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April 11, 2016

Meet Volunteer Deirdre M.

 Deirdre is honored for 35 years of service at WNET by WNEt President & CEO Neal Shapiro.Deirdre has covered all the bases at THIRTEEN. In her early years at the station she produced the weekly Culture Calendar and helped coordinate the Auction and Pledge. As if that weren’t enough, she agreed to put her boundless energy to work on the Student Arts Festival and the Teen Leadership Conference. Nowadays, Deirdre dedicates her time to special projects in the Education department. In 2013, Deirdre was honored for 35 years of volunteer service to our organization by WNET President & CEO Neal Shapiro (at right).

Tell us a little about yourself. How did you come to volunteer at WNET? Why did you decide to volunteer? How long have you been here? Do you also volunteer at other organizations?

It all started in 1975 when I went to THIRTEEN’s studios in Queens to pick up a beading kit I’d bid on during the annual Auction. I ran into an old schoolmate who was volunteering, and she asked if I could come in the next day to help. I agreed, and ended up in the canteen scooping servings of ice cream for the staff and other volunteers.

I began in earnest in February 1977, when I joined the staff that was organizing the volunteers for that year’s auction–it was a good 3 or 4 months of pre-planning before the 10-day Auction even started. In 1978 , the official Volunteer Department was created — I joined and helped organize the volunteer efforts for Pledge and the Auction for the next several years.

From the late ’70s through the early ’80s I worked closely with my colleague Patti E. (another long-time volunteer) to research and format the weekly Culture Calendar that would appear on-air. In the days before the internet, gathering the information was a real project. Although the Calendar appeared on-air as a simple typed list, it had to be precisely formatted to fit the screen. Think of it as an early version of the NYC-ARTS “Top Five Picks.”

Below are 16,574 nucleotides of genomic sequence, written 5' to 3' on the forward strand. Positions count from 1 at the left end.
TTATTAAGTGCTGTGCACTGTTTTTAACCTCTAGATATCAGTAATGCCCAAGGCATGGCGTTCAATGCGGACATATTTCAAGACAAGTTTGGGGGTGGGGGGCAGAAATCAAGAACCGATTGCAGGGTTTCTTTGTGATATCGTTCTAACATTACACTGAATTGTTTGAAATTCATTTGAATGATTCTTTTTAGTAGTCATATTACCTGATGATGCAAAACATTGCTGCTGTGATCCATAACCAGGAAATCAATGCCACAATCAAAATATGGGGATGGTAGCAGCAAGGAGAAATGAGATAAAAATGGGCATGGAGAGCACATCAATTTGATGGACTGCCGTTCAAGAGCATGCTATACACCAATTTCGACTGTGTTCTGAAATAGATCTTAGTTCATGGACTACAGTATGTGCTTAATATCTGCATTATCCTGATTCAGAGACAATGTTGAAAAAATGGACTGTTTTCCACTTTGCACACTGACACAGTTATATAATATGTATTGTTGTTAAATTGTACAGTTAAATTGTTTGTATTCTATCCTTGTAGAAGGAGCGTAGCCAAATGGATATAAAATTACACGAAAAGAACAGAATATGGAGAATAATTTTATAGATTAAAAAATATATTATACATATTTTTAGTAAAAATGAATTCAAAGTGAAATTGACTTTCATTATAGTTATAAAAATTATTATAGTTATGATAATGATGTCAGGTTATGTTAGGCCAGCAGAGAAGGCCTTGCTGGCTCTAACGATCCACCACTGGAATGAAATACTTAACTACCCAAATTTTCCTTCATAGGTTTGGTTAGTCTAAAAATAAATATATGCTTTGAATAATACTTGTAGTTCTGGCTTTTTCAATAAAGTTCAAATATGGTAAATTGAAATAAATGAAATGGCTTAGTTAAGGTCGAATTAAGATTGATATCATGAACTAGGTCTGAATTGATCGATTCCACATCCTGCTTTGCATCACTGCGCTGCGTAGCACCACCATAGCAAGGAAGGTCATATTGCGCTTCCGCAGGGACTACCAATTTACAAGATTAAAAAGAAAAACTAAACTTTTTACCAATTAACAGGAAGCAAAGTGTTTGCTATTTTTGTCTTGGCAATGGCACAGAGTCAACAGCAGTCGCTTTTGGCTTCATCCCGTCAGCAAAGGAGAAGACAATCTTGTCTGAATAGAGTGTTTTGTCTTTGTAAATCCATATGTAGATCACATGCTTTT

Patti and I then transitioned to the Student Arts Festival, produced by the Education Department. Every school year we would contact the schools, encourage participation, collect and catalog the art, prepare the finalists for exhibition, and take the show on the road throughout the Tri-State region. For several years in the late 80s, the Festival opened the tour with a three-day show at Sotheby’s. It was a huge amount of work but very rewarding. The experience was the impetus for my becoming a certified Expressive Arts Therapist — I still maintain a small practice. In the mid-90s my efforts migrated to the Teen Leadership program which morphed into Human Rights 101. I really enjoyed working with junior high and high school students on projects that engaged them in ethical and moral issues of the day.

These days I volunteer helping the Education staff prepare for any projects they might be working on. In addition, I volunteer for the Central Park Conservancy — planning, pruning, cleaning, mulching — pretty much whatever is needed at any time during a given season.

What is your favorite WNET program and why?

Brideshead Revisited and the original Upstairs/Downstairs are my all-time favorites from the past. More recently I really like Finding Your Roots. Basically I always check to see what’s on Thirteen. It’s the default setting on my television.

What do you tell your friends about WNET?

It’s the most quality programming on television and I am very proud to be associated with it even if only in an ancillary way.

Do you have a favorite or interesting story about working in public television?

That would be the day during the Auction when I was lucky enough to get to escort both Lillian Hellman and Soupy Sales to the Green Room, not at the same time of course. Ms. Hellman was lovely but I was THRILLED to meet Soupy Sales, whom I adored.

Do you have a favorite hobby or special interest? Tell us about it!

I love the theater and go often. I’m also very interested in learning about horticulture and attend a lot of lectures given by the Conservancy.

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